The following is an article I originally wrote for Relevant Magazine.
My friend Max used to work at a small kitchen supply store that hardly had any business, so I would often visit him. He’s a very smart guy who has a lot of well thought out ideas about politics, art and life. I may not always agree with him, but I’m always fascinated to hear what he has to say, and end up thinking about things I had never thought of before.
One afternoon while we were chatting, the cleaning lady came in to pick up a key. Before she left she mentioned to us that she was having trouble finding a second job for the summer. “It’s because all the good jobs are going to those daggone Mexicans,” she said.
“Well,” Max said, “if you were living in extreme poverty, wouldn’t you take any job you could to feed your family?”
“But I pay my taxes,” stated the cleaning lady. “I can’t get a break like these Mexicans who are sneaking over here and stealing our jobs.”
The debate went on like this until it started getting personal. At one point, the cleaning lady accused Max’s construction worker father of hiring illegal immigrants. Max calmly tried to explain that, since his dad was just a foreman, he had no say in the hiring process. The cleaning lady rolled her eyes as if Max was talking nonsense. After what felt like an hour, the cleaning lady finally left. Max could not have been happier.
I don’t want to start any debates about immigration. I mention this only because it reminds me of how much people want to prove that they are right and everyone else is wrong.
Perhaps it comes from the natural drive for self-preservation. As you might remember from biology, all creatures have a fight-or-flight defense mechanism. When danger arises— such as a hungry tiger looking for dinner—the animal puffs up and gets ready to either fight or run away. Without this inherent trait, defeat would be all too easy.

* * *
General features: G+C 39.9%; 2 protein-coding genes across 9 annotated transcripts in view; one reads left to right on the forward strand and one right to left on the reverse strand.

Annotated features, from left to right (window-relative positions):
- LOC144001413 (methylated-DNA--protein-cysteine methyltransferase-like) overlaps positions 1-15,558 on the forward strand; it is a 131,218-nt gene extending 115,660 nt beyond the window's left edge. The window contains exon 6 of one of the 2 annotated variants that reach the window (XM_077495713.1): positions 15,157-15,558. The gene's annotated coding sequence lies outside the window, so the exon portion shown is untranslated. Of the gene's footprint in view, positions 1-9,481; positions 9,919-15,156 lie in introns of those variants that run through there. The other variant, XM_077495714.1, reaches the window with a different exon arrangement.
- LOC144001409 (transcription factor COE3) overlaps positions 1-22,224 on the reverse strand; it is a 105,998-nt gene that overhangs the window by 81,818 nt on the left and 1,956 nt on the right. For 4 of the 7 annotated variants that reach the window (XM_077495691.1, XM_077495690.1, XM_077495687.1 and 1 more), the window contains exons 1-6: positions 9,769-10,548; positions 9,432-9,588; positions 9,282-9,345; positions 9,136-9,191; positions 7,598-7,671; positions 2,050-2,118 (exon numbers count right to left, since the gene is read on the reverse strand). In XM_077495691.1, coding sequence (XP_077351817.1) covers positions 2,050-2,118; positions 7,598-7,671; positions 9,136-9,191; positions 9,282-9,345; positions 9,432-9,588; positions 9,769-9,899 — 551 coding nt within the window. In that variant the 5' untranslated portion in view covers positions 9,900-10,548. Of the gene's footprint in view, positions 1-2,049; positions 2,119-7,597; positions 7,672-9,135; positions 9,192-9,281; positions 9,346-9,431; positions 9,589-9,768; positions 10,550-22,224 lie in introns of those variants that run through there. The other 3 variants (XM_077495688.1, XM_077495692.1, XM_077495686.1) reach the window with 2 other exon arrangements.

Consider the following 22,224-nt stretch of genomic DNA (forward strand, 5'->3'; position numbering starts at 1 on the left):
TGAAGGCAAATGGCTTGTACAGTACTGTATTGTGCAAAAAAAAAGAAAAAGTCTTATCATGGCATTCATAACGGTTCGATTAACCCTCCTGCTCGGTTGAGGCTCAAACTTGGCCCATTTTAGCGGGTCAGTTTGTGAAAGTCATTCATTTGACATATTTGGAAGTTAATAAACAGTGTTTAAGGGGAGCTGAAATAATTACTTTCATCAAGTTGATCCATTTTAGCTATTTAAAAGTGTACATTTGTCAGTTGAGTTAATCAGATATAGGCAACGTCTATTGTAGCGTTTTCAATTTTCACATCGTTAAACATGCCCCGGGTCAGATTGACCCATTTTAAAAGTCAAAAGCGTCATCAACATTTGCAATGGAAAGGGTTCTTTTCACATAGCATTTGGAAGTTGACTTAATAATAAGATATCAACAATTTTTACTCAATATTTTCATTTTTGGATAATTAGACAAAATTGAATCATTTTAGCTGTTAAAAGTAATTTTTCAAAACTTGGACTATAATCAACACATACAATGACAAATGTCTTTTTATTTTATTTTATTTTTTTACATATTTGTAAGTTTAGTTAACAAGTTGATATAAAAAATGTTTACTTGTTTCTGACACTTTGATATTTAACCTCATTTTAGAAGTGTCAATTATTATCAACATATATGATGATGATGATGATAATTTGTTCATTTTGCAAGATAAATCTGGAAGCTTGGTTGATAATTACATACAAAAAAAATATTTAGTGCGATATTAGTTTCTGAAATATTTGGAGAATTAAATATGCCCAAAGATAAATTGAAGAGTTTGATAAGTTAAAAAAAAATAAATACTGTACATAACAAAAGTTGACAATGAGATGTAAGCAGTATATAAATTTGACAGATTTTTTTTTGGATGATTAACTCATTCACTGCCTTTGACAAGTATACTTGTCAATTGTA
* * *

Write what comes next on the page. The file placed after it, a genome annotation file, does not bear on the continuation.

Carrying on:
But in his comfortable suburban existence, modern man doesn’t have as much to worry about as wild animals. We still face threats, of course: neighborhood violence, robbers and overdevelopment, to name a few. But nothing as immediate and threatening as, say, a jaguar about to eat you. So what do we do with this natural defense mechanism?
Use it for other situations, like debates.
We humans like to define ourselves by our beliefs. Whether they are political, religious or social, our beliefs shape our personality and view of the world. When someone challenges our beliefs, everything that defines who we are is threatened. That’s when the old fight-or-flight kicks in.
Nowhere have I seen this more than in online Christian forums. When I first became a Christian, I was excited to learn from fellow believers all over the web and share my walk with them. Over the years, however, I’ve been seeing more and more arguments, debates and name-calling. It’s either one side accusing another of being “fundamentalist Pharisees” or someone being called a “liberal heathen.” And I, unfortunately, have participated in such arguments. So much for One God, One Faith, One Baptism.
I remember one person in particular, who used to frequent a Christian community on LiveJournal. Her posts were always of the fundamentalist persuasion. She claimed that gays were ruining families, Democrats were enemies of God and the Catholic Church distorted the Gospel. Whenever someone disagreed with her, she accused them of not reading their Bible enough or being “liberal heathens.” This was a person who was not happy until she had proven that she was right and everyone else was wrong. (This is also someone who recently wrote a blog entry suggesting that Barack Obama might be the Antichrist.)
But is all this arguing really worth it? Are we really teaching and correcting one another, or are we just tearing each other apart? The Bible says, “Do not let any unwholesome talk come out of your mouths, but only what is helpful for building others up according to their needs, that it may benefit those who listen” (Ephesians 4:29). I don’t know about you, but to me arguing and name-calling are not very helpful.
All of us come from different backgrounds and experiences. What if we took the time to hear each other’s stories to see where we all come from? To really serve someone, you have to put yourself in their proverbial shoes. In 1 Corinthians, Paul writes, “To the Jews I became like a Jew to win the Jews. To those under the law I became like one under the law (though I myself am not under the law) so as to win those under the law” (9:20). We don’t have to agree with each other, but we can definitely understand each other better. The more we get to know each other, the better we can serve one another.
I pray for a great sense of unity within the Body of Christ. May we realize that we are all learning how all of this works, and that no one is perfect. And I’m praying for myself as much as I am praying for the Church.